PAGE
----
New research shows that a chemical compound found in many air fresheners, toilet bowl cleaners, mothballs and other deodorizing products, may be harmful to the lungs.
"Even a small reduction in lung function may indicate some harm to the lungs," said NIEHS researcher Stephanie London, M.D., lead investigator on the study. "The best way to protect yourself, especially children who may have asthma or other respiratory illnesses, is to reduce the use of products and materials that contain these compounds."

University of Washington professor Anne Steinemann found in a study that over a third (37 percent) of people with asthma said they suffered adverse health effects after being exposed to an air freshener. Those that suffer from asthma or lung diseases will have lungs that are sensitive to anything that isn't natural in the air.  Even 20 percent of people who didn't have asthma reported ill health effects after coming into contact with air fresheners. If there isn't enough ventilation in the room, you have a much greater chance of inhaling hazardous chemicals.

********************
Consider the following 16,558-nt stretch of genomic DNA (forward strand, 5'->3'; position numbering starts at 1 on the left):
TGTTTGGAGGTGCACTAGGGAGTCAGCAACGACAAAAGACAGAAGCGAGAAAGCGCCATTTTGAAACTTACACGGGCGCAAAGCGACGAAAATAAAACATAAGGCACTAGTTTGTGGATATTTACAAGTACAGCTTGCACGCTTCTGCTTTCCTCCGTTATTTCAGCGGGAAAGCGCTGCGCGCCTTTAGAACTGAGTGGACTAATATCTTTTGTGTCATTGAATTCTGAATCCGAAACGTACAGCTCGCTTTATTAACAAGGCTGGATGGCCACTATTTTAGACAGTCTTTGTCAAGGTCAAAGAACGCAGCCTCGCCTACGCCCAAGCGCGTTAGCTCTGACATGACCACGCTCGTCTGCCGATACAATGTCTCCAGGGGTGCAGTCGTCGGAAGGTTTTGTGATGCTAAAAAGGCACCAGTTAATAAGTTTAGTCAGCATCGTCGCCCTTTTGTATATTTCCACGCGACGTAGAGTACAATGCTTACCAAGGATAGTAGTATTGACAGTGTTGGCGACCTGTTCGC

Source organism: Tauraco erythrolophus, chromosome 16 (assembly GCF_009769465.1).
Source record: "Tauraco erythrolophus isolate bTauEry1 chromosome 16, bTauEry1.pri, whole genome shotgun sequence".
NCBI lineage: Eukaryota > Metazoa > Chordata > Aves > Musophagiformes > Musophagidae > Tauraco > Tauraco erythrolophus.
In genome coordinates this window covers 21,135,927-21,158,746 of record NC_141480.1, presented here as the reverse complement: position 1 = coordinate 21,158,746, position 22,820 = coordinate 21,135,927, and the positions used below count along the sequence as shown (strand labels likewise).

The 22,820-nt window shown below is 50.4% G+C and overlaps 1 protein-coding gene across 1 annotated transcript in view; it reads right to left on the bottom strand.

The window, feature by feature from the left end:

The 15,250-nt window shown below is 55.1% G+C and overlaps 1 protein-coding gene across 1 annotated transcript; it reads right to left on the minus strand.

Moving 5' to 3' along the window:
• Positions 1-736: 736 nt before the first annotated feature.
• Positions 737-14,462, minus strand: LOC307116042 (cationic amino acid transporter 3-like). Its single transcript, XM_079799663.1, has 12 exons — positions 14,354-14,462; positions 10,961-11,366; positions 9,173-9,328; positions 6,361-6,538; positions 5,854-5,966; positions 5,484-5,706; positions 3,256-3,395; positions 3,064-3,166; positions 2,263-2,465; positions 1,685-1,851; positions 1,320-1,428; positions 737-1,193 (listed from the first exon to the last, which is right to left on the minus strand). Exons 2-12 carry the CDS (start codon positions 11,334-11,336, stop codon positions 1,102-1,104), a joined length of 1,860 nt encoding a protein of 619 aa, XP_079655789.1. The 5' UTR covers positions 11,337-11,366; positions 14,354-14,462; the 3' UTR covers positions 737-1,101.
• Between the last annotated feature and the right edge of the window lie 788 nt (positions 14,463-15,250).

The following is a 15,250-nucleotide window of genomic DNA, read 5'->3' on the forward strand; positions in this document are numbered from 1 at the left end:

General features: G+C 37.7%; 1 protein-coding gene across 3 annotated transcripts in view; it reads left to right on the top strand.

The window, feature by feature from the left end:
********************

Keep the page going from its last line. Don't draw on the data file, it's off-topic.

Some fresheners are designed to directly restrict your sense of smell. One of the chemicals is formaldehyde, which can cause long-term damage to your nasal passages. It is also known to be a cause of cancer.

Chemicals are released into the atmosphere every time an air freshener is used, a number of which are damaging to the environment. They can even react with ozone and produce toxic compounds. One of those compounds is smog.

SO - let me ask you a question? 
Are you going to keep using these products in your home?